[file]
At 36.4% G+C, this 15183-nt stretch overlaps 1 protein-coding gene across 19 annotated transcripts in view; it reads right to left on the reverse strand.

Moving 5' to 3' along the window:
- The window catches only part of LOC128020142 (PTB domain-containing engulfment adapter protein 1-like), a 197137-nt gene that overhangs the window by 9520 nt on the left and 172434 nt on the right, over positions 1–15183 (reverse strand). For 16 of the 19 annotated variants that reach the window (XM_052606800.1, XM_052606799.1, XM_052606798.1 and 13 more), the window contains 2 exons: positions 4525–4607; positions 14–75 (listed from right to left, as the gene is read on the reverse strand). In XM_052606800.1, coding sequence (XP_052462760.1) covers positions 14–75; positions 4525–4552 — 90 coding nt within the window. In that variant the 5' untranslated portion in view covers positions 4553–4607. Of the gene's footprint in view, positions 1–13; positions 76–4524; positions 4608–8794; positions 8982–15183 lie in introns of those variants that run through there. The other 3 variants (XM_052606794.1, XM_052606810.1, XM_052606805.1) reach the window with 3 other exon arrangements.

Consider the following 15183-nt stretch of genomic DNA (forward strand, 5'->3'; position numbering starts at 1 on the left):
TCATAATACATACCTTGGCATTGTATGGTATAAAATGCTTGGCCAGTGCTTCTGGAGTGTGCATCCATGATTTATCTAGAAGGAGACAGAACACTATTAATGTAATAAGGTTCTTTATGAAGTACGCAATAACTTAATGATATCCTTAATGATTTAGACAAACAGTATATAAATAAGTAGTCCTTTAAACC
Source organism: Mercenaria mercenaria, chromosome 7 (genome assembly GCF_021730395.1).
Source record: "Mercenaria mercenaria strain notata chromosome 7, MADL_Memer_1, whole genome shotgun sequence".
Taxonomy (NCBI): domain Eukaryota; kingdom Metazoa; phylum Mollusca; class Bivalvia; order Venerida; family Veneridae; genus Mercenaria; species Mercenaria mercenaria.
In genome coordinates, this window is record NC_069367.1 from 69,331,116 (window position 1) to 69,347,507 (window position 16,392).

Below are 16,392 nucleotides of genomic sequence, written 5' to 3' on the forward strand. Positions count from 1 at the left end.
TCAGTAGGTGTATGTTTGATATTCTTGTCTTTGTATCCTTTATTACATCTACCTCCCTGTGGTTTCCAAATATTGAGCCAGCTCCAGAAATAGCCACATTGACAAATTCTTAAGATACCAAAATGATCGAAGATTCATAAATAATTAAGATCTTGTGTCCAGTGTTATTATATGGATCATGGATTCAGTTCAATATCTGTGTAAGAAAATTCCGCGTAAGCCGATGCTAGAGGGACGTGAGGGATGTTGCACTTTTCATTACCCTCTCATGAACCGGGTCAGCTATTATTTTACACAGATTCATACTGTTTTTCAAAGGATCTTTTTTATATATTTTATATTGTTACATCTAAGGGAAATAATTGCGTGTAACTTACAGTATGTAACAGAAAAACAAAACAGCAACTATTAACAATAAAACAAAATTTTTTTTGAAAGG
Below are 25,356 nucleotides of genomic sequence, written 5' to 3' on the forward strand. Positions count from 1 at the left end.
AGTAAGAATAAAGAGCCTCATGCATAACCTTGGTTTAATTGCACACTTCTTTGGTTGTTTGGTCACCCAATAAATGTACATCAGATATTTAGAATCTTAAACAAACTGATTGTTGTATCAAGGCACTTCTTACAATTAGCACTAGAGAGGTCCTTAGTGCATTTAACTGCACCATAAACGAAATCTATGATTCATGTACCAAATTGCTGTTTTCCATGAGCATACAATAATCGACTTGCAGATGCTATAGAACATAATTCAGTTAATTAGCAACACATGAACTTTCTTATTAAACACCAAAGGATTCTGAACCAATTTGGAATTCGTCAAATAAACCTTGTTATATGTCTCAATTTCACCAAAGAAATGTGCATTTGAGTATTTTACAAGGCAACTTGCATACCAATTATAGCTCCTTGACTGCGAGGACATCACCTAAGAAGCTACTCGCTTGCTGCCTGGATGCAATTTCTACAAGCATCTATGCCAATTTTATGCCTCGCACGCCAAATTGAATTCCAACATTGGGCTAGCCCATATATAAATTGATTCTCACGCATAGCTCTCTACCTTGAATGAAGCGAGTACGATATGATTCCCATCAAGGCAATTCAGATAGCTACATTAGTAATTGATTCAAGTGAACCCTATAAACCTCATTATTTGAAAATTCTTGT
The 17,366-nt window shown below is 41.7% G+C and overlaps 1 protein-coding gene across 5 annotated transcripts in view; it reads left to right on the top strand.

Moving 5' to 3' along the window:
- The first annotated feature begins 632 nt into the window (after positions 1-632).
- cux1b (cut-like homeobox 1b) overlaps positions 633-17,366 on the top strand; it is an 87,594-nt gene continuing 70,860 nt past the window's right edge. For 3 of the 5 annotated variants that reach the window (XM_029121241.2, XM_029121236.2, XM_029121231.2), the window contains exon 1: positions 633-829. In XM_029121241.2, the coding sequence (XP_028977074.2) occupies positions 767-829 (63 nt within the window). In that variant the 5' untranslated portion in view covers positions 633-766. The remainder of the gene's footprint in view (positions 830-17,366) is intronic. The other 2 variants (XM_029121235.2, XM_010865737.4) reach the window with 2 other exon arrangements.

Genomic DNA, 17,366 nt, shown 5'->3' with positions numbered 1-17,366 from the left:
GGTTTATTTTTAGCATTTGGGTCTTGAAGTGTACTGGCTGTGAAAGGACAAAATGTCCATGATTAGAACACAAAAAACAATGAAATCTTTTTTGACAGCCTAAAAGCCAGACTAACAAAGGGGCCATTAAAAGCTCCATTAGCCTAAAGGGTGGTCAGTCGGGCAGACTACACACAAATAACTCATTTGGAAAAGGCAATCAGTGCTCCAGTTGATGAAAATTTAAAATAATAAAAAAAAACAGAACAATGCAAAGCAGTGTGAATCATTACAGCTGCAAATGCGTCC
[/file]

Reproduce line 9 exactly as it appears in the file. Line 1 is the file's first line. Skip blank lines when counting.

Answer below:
In genome coordinates, this window is record NC_069367.1 from 69,331,116 (window position 1) to 69,347,507 (window position 16,392).